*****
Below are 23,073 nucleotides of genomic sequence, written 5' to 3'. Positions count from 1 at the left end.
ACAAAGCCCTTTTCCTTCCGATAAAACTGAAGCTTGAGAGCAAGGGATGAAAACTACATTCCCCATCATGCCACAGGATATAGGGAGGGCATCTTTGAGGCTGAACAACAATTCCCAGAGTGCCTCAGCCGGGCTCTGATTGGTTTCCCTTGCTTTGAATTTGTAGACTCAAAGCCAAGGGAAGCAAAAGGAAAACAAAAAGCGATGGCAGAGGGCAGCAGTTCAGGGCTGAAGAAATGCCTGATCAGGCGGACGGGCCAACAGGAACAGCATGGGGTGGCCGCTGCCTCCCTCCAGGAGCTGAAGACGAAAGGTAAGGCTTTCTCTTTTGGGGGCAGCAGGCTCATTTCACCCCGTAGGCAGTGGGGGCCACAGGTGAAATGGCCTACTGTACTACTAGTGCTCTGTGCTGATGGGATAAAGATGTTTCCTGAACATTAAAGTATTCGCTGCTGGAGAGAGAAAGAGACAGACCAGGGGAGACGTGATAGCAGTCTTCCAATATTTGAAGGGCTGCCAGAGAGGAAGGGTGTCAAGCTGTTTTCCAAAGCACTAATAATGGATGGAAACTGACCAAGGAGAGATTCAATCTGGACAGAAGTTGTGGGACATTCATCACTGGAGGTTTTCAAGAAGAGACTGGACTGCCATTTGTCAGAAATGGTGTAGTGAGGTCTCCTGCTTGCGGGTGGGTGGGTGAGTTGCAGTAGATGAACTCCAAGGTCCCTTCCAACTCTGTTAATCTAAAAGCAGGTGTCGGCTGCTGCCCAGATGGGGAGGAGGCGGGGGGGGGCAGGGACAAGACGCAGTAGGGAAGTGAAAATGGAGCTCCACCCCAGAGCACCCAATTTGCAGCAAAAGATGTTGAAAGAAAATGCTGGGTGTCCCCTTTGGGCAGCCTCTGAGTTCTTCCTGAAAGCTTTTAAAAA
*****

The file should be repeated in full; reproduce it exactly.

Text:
Below are 23,073 nucleotides of genomic sequence, written 5' to 3'. Positions count from 1 at the left end.
ACAAAGCCCTTTTCCTTCCGATAAAACTGAAGCTTGAGAGCAAGGGATGAAAACTACATTCCCCATCATGCCACAGGATATAGGGAGGGCATCTTTGAGGCTGAACAACAATTCCCAGAGTGCCTCAGCCGGGCTCTGATTGGTTTCCCTTGCTTTGAATTTGTAGACTCAAAGCCAAGGGAAGCAAAAGGAAAACAAAAAGCGATGGCAGAGGGCAGCAGTTCAGGGCTGAAGAAATGCCTGATCAGGCGGACGGGCCAACAGGAACAGCATGGGGTGGCCGCTGCCTCCCTCCAGGAGCTGAAGACGAAAGGTAAGGCTTTCTCTTTTGGGGGCAGCAGGCTCATTTCACCCCGTAGGCAGTGGGGGCCACAGGTGAAATGGCCTACTGTACTACTAGTGCTCTGTGCTGATGGGATAAAGATGTTTCCTGAACATTAAAGTATTCGCTGCTGGAGAGAGAAAGAGACAGACCAGGGGAGACGTGATAGCAGTCTTCCAATATTTGAAGGGCTGCCAGAGAGGAAGGGTGTCAAGCTGTTTTCCAAAGCACTAATAATGGATGGAAACTGACCAAGGAGAGATTCAATCTGGACAGAAGTTGTGGGACATTCATCACTGGAGGTTTTCAAGAAGAGACTGGACTGCCATTTGTCAGAAATGGTGTAGTGAGGTCTCCTGCTTGCGGGTGGGTGGGTGAGTTGCAGTAGATGAACTCCAAGGTCCCTTCCAACTCTGTTAATCTAAAAGCAGGTGTCGGCTGCTGCCCAGATGGGGAGGAGGCGGGGGGGGGCAGGGACAAGACGCAGTAGGGAAGTGAAAATGGAGCTCCACCCCAGAGCACCCAATTTGCAGCAAAAGATGTTGAAAGAAAATGCTGGGTGTCCCCTTTGGGCAGCCTCTGAGTTCTTCCTGAAAGCTTTTAAAAA